The public’s right to neutrality

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The public’s right to neutrality


Kim Hyun-ki
The author is the Washington bureau chief of the JoongAng Ilbo.

A few years ago, when I was the correspondent in Tokyo, a co-worker told me a peculiar story. Someone rang his intercom, and when he checked to see who it was, a man with an armband of the national broadcaster, NHK, appeared on the monitor. At that point, he remembered a piece of advice he received from a friend: don’t pay the NHK licensing fee.

“I don’t eat NHK,” he told the collector in broken Japanese. The man gave up and left. Many Japanese people I knew did not pay the fee of 1,310 yen ($12) per month for various reasons.

NHK does not forcibly collect the fee, perhaps because it is confident about its status as a public broadcaster. I have not seen anyone take issue with the political stance of an NHK news or current affairs program. I’ve never seen someone with a political view hosting an NHK program. The absolute lifeline of public television is neutrality.

In the United States, public broadcasters do not charge fees. They are funded by donations from state governments, viewers and listeners. NPR, which owns more than 1,000 stations across the country, fired Juan Williams in 2010 because of racist remarks he made on another channel, Fox News.

“But when I get on the plane, I got to tell you, if I see people who are in Muslim garb and I think, you know, they are identifying themselves first and foremost as Muslims, I get worried,” he said. “I get nervous.” Williams was fired because NPR viewed his remarks as “inconsistent with our editorial standards and practices.” It was a strict standard.

KBS, a public broadcaster, recently tapped entertainer Kim Je-dong to host a current affairs program. Now, there is no rule that says a comedian-turned-emcee cannot host a current affairs program, but that is a separate issue from his politics, which clearly skew left.


Kim Je-dong, an entertainer and outspoken supporter of progressive politics, hosts a talk show, “Democracy Up: 2017 Political Festival,” at Gwanghwamun Square in central Seoul on Nov. 11. KBS recently tapped him to host a new current affairs program. [YONHAP]

Kim might feel falsely accused, but his past actions are enough to raise doubts about his neutrality. Two years ago, he attended a rally opposing deployment of a U.S. missile shield. “They call me North Korea sympathizer whenever they can, he said, “but I am from North Gyeongsang,” a conservative region.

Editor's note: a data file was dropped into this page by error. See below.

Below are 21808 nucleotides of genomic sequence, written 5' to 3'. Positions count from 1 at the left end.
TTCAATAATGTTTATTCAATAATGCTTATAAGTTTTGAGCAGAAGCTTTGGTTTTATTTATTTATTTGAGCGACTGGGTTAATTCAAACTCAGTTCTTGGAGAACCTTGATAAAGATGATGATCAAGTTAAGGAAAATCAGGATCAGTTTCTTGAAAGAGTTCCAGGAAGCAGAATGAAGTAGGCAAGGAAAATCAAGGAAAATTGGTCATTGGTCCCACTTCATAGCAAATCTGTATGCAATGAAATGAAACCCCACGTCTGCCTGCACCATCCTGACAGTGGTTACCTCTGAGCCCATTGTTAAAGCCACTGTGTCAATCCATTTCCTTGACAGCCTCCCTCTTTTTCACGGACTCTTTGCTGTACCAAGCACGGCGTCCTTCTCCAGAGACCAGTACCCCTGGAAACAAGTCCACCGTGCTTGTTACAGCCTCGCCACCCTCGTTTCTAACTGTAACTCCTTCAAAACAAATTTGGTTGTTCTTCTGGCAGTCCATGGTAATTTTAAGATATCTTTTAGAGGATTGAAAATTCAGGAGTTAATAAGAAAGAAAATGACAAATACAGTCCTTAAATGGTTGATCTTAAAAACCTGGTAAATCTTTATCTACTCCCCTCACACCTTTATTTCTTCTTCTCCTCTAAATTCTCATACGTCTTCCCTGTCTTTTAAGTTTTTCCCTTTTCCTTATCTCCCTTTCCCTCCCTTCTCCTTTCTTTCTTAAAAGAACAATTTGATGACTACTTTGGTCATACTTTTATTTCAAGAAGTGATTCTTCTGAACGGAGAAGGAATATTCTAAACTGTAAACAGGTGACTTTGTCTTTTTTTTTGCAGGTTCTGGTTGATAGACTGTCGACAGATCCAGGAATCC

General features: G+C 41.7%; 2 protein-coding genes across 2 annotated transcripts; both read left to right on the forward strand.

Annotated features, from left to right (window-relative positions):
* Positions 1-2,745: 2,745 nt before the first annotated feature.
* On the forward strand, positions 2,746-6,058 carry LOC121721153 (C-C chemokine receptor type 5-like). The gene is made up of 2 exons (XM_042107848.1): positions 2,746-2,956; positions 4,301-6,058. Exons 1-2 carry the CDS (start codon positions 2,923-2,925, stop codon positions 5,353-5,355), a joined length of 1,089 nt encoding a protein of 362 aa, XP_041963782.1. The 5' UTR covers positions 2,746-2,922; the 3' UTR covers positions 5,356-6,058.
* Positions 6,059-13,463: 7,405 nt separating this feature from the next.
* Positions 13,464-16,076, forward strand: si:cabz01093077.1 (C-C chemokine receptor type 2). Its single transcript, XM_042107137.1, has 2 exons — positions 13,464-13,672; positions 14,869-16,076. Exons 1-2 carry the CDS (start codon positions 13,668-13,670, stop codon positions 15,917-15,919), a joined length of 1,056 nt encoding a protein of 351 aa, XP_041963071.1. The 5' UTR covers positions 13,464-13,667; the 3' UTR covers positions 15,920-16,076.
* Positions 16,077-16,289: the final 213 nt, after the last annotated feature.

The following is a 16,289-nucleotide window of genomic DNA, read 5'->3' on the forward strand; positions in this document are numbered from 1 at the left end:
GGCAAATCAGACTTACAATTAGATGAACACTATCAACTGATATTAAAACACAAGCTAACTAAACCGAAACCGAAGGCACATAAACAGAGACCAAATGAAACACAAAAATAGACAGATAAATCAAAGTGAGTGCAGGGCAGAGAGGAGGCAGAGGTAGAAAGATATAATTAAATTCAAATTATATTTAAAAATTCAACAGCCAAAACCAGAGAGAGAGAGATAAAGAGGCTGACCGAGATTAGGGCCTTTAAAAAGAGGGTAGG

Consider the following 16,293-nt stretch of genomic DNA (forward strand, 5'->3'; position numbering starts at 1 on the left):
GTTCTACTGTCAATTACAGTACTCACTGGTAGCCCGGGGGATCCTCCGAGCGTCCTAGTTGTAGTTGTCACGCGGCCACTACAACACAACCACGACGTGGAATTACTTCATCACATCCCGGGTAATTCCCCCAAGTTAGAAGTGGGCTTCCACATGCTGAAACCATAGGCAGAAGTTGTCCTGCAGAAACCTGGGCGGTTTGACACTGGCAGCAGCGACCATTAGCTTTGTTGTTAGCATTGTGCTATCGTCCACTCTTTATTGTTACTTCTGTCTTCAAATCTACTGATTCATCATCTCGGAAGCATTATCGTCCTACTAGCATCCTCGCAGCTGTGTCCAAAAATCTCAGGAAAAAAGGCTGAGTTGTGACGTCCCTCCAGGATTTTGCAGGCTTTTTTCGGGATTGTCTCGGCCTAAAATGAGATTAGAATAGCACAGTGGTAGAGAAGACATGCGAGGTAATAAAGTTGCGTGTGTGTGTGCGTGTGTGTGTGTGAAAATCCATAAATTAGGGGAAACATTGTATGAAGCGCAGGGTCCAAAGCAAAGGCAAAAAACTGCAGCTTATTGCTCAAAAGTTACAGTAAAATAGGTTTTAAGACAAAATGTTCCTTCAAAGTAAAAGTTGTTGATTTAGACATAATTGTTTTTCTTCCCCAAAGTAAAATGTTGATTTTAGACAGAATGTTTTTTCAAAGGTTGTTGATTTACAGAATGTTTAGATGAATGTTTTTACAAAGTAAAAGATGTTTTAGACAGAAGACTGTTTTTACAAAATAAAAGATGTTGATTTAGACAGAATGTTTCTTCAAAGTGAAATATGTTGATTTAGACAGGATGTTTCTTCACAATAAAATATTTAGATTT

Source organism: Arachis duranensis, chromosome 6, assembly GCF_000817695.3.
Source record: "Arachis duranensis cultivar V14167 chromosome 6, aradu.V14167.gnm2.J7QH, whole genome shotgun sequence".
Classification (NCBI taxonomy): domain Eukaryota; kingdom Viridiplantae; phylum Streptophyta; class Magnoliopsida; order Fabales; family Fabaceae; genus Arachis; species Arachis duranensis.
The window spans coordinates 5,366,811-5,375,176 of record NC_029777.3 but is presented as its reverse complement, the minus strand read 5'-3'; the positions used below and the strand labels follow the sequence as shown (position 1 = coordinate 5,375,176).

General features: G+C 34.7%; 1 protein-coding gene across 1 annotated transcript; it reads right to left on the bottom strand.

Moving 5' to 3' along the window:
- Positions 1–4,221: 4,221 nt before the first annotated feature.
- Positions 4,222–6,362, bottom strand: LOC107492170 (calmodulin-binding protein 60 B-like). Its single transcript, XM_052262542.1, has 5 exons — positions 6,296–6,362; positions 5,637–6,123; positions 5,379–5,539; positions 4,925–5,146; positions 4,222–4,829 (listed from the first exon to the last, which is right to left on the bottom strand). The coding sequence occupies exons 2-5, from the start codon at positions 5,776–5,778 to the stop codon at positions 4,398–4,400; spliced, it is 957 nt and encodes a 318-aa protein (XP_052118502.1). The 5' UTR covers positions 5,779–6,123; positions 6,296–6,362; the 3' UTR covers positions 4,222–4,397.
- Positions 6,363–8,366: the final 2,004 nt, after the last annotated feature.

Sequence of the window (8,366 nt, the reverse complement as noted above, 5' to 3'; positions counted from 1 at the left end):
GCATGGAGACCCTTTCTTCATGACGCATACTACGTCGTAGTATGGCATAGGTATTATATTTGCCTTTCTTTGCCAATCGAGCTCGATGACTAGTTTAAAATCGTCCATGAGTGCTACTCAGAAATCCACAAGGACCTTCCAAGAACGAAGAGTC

During last year’s impeachment crisis, he said, “Let’s see who will win,” in reference to protesters and then-President Park Geun-hye. Kim openly says that it is in the spirit of the Constitution to reveal one’s political inclination and speak up with a sense of ownership. He has no intention of giving up his right.

But KBS will lose. It will lose its justification to collect a licensing fee. With commercial broadcasters, viewers can simply choose to not watch things they don’t like. But KBS’ 2,500 won ($2.20) licensing fee is included in Korean utility bills every month. If it shows a political bias, KBS will effectively be stealing taxpayer money from viewers of the opposing side.

It is a matter of common sense. KBS clarified that Kim would be hosting a talk show, not news show, but it is dangerous and arrogant to have someone who supports this administration host such a program. Under past administrations, such decisions did not go well, but KBS is following in those footsteps. It would be more fitting to call KBS a state-run broadcaster.

Let’s go back to the case of NPR. Upon firing Williams, Vivian Schiller, the chief executive, released a statement saying opinions should not come from NPR reporters or news analysts because the story — not their stories — should be reported. I’d like to hear what Kim and KBS have to say about that.

JoongAng Ilbo, Aug. 15, Page 26
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